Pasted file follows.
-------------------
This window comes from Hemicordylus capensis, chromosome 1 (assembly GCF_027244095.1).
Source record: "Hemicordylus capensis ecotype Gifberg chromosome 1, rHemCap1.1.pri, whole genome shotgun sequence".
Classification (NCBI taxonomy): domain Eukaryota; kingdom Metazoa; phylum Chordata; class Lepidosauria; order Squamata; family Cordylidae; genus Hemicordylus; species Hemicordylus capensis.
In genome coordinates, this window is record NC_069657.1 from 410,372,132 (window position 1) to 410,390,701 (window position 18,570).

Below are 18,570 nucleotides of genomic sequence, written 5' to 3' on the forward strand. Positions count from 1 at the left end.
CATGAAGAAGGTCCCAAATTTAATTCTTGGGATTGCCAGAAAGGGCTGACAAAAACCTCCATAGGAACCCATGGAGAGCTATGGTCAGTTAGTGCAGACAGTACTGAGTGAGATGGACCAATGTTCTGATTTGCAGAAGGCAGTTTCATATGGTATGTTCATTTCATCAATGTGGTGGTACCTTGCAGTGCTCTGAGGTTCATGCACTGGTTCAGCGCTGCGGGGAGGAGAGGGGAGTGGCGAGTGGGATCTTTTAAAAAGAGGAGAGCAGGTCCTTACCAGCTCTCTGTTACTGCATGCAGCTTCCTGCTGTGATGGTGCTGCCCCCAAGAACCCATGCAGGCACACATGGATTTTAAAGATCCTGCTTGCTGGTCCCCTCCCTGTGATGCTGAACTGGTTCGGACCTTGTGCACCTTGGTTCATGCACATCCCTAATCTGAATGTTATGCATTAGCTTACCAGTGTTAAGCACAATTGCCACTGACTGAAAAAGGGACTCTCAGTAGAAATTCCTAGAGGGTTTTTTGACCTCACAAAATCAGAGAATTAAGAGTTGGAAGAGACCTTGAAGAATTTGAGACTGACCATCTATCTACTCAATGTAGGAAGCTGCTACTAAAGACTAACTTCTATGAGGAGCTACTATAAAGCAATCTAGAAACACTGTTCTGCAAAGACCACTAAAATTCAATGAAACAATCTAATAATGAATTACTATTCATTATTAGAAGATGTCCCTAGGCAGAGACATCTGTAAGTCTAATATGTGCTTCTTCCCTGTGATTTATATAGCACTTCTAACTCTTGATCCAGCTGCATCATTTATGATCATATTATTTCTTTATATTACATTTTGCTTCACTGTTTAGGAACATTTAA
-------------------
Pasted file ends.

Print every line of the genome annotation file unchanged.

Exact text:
This window comes from Hemicordylus capensis, chromosome 1 (assembly GCF_027244095.1).
Source record: "Hemicordylus capensis ecotype Gifberg chromosome 1, rHemCap1.1.pri, whole genome shotgun sequence".
Classification (NCBI taxonomy): domain Eukaryota; kingdom Metazoa; phylum Chordata; class Lepidosauria; order Squamata; family Cordylidae; genus Hemicordylus; species Hemicordylus capensis.
In genome coordinates, this window is record NC_069657.1 from 410,372,132 (window position 1) to 410,390,701 (window position 18,570).

Below are 18,570 nucleotides of genomic sequence, written 5' to 3' on the forward strand. Positions count from 1 at the left end.
CATGAAGAAGGTCCCAAATTTAATTCTTGGGATTGCCAGAAAGGGCTGACAAAAACCTCCATAGGAACCCATGGAGAGCTATGGTCAGTTAGTGCAGACAGTACTGAGTGAGATGGACCAATGTTCTGATTTGCAGAAGGCAGTTTCATATGGTATGTTCATTTCATCAATGTGGTGGTACCTTGCAGTGCTCTGAGGTTCATGCACTGGTTCAGCGCTGCGGGGAGGAGAGGGGAGTGGCGAGTGGGATCTTTTAAAAAGAGGAGAGCAGGTCCTTACCAGCTCTCTGTTACTGCATGCAGCTTCCTGCTGTGATGGTGCTGCCCCCAAGAACCCATGCAGGCACACATGGATTTTAAAGATCCTGCTTGCTGGTCCCCTCCCTGTGATGCTGAACTGGTTCGGACCTTGTGCACCTTGGTTCATGCACATCCCTAATCTGAATGTTATGCATTAGCTTACCAGTGTTAAGCACAATTGCCACTGACTGAAAAAGGGACTCTCAGTAGAAATTCCTAGAGGGTTTTTTGACCTCACAAAATCAGAGAATTAAGAGTTGGAAGAGACCTTGAAGAATTTGAGACTGACCATCTATCTACTCAATGTAGGAAGCTGCTACTAAAGACTAACTTCTATGAGGAGCTACTATAAAGCAATCTAGAAACACTGTTCTGCAAAGACCACTAAAATTCAATGAAACAATCTAATAATGAATTACTATTCATTATTAGAAGATGTCCCTAGGCAGAGACATCTGTAAGTCTAATATGTGCTTCTTCCCTGTGATTTATATAGCACTTCTAACTCTTGATCCAGCTGCATCATTTATGATCATATTATTTCTTTATATTACATTTTGCTTCACTGTTTAGGAACATTTAA